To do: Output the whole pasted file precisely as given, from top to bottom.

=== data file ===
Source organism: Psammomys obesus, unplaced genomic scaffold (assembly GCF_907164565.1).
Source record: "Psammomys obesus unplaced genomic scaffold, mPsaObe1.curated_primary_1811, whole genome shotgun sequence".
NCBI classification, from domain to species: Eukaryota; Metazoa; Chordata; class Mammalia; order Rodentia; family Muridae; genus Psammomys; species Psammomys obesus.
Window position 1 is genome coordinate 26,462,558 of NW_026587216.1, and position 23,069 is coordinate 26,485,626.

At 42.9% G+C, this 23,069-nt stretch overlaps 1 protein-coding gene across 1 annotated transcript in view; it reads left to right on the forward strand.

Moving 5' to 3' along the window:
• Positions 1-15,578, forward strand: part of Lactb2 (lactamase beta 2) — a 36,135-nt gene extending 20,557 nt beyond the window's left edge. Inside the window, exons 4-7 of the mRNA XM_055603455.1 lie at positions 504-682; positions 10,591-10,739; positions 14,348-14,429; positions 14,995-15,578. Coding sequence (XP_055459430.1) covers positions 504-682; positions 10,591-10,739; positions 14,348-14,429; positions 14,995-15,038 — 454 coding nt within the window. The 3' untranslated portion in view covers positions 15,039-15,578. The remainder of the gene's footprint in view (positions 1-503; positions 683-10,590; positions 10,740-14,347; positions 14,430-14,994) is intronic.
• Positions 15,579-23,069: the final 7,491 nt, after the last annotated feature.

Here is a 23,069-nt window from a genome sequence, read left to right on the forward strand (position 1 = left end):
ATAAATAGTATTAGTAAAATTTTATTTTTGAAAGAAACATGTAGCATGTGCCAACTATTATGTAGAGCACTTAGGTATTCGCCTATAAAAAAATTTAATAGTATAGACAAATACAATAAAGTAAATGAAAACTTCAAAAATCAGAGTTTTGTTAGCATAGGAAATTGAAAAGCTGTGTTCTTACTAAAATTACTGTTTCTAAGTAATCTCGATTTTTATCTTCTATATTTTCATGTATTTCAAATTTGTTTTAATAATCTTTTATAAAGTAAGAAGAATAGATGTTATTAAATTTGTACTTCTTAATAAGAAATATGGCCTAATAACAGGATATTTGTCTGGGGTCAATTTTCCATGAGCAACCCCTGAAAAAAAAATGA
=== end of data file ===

Source organism: Psammomys obesus, unplaced genomic scaffold (assembly GCF_907164565.1).
Source record: "Psammomys obesus unplaced genomic scaffold, mPsaObe1.curated_primary_1811, whole genome shotgun sequence".
NCBI classification, from domain to species: Eukaryota; Metazoa; Chordata; class Mammalia; order Rodentia; family Muridae; genus Psammomys; species Psammomys obesus.
Window position 1 is genome coordinate 26,462,558 of NW_026587216.1, and position 23,069 is coordinate 26,485,626.

At 42.9% G+C, this 23,069-nt stretch overlaps 1 protein-coding gene across 1 annotated transcript in view; it reads left to right on the forward strand.

Moving 5' to 3' along the window:
• Positions 1-15,578, forward strand: part of Lactb2 (lactamase beta 2) — a 36,135-nt gene extending 20,557 nt beyond the window's left edge. Inside the window, exons 4-7 of the mRNA XM_055603455.1 lie at positions 504-682; positions 10,591-10,739; positions 14,348-14,429; positions 14,995-15,578. Coding sequence (XP_055459430.1) covers positions 504-682; positions 10,591-10,739; positions 14,348-14,429; positions 14,995-15,038 — 454 coding nt within the window. The 3' untranslated portion in view covers positions 15,039-15,578. The remainder of the gene's footprint in view (positions 1-503; positions 683-10,590; positions 10,740-14,347; positions 14,430-14,994) is intronic.
• Positions 15,579-23,069: the final 7,491 nt, after the last annotated feature.

Here is a 23,069-nt window from a genome sequence, read left to right on the forward strand (position 1 = left end):
ATAAATAGTATTAGTAAAATTTTATTTTTGAAAGAAACATGTAGCATGTGCCAACTATTATGTAGAGCACTTAGGTATTCGCCTATAAAAAAATTTAATAGTATAGACAAATACAATAAAGTAAATGAAAACTTCAAAAATCAGAGTTTTGTTAGCATAGGAAATTGAAAAGCTGTGTTCTTACTAAAATTACTGTTTCTAAGTAATCTCGATTTTTATCTTCTATATTTTCATGTATTTCAAATTTGTTTTAATAATCTTTTATAAAGTAAGAAGAATAGATGTTATTAAATTTGTACTTCTTAATAAGAAATATGGCCTAATAACAGGATATTTGTCTGGGGTCAATTTTCCATGAGCAACCCCTGAAAAAAAAATGA